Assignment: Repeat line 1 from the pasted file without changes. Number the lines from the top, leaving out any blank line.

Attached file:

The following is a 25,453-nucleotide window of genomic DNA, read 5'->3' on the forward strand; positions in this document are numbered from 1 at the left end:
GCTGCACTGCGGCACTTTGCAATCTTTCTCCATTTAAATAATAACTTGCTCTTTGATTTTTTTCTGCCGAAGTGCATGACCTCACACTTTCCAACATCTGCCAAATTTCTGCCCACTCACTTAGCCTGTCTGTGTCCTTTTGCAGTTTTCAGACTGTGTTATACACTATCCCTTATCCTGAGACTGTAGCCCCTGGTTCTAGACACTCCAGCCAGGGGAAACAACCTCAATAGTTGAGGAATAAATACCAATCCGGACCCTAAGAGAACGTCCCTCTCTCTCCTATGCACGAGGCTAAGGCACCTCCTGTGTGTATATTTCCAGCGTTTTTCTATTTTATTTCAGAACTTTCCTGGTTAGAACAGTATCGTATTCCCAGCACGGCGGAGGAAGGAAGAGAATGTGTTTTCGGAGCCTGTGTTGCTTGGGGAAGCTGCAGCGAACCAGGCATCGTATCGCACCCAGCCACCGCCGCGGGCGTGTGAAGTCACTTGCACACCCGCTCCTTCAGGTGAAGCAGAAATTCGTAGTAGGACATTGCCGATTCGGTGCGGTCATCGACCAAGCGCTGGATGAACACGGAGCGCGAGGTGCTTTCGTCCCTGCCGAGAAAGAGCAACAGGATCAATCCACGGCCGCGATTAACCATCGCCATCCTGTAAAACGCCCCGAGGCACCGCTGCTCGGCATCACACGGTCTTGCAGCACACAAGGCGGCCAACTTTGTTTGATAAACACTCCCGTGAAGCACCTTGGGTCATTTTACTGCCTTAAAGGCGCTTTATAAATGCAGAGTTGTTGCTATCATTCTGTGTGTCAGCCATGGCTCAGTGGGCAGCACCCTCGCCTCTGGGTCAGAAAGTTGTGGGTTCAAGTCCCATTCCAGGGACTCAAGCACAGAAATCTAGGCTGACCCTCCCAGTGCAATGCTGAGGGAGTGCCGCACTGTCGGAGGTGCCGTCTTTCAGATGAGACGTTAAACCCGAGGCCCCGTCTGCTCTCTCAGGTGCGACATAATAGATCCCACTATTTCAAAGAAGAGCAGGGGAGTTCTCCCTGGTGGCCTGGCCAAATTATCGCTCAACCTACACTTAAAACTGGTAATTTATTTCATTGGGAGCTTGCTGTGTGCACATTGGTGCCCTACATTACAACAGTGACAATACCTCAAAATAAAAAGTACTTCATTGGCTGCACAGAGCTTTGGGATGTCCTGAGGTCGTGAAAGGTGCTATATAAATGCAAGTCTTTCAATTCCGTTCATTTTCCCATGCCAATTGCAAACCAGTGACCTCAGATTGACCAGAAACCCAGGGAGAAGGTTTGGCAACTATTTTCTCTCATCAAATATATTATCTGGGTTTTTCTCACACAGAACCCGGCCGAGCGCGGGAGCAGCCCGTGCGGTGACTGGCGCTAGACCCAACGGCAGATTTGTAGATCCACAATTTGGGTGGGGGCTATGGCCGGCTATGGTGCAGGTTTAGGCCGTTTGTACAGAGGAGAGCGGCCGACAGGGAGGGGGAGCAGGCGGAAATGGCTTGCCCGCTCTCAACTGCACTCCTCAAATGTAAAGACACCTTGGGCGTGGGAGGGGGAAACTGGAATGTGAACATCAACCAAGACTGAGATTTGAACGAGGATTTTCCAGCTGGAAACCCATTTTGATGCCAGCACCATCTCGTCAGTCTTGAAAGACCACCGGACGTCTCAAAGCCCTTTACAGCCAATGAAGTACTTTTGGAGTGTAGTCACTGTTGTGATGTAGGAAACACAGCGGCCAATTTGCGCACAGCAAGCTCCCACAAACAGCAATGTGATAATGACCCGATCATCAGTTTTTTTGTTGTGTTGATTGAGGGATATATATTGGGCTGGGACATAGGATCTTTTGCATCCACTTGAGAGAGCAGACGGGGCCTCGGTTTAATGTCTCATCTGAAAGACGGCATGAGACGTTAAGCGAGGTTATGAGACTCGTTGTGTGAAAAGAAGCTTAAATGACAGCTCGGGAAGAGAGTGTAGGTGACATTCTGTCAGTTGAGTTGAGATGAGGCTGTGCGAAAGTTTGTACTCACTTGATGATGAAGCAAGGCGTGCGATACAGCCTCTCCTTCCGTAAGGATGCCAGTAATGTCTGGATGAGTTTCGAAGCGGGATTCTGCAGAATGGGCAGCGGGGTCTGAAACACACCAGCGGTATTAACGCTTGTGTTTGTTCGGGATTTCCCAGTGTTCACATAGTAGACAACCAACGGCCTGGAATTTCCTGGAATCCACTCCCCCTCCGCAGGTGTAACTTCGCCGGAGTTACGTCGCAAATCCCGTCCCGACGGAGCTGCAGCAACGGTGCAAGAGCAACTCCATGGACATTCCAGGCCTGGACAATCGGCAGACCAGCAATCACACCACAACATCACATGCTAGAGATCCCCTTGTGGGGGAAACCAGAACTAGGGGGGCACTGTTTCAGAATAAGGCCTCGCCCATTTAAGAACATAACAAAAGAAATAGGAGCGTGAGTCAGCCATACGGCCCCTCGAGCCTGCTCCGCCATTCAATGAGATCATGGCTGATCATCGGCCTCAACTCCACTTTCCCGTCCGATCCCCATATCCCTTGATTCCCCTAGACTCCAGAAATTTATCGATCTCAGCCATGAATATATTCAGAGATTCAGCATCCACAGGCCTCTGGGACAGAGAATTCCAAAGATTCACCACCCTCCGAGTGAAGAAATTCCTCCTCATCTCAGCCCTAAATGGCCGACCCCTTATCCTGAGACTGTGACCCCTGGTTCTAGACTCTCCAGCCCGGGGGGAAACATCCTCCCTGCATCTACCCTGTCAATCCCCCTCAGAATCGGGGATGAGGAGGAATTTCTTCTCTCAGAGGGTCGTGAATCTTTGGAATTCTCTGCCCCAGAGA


The following is a 25,453-nucleotide window of genomic DNA, read 5'->3' on the forward strand; positions in this document are numbered from 1 at the left end: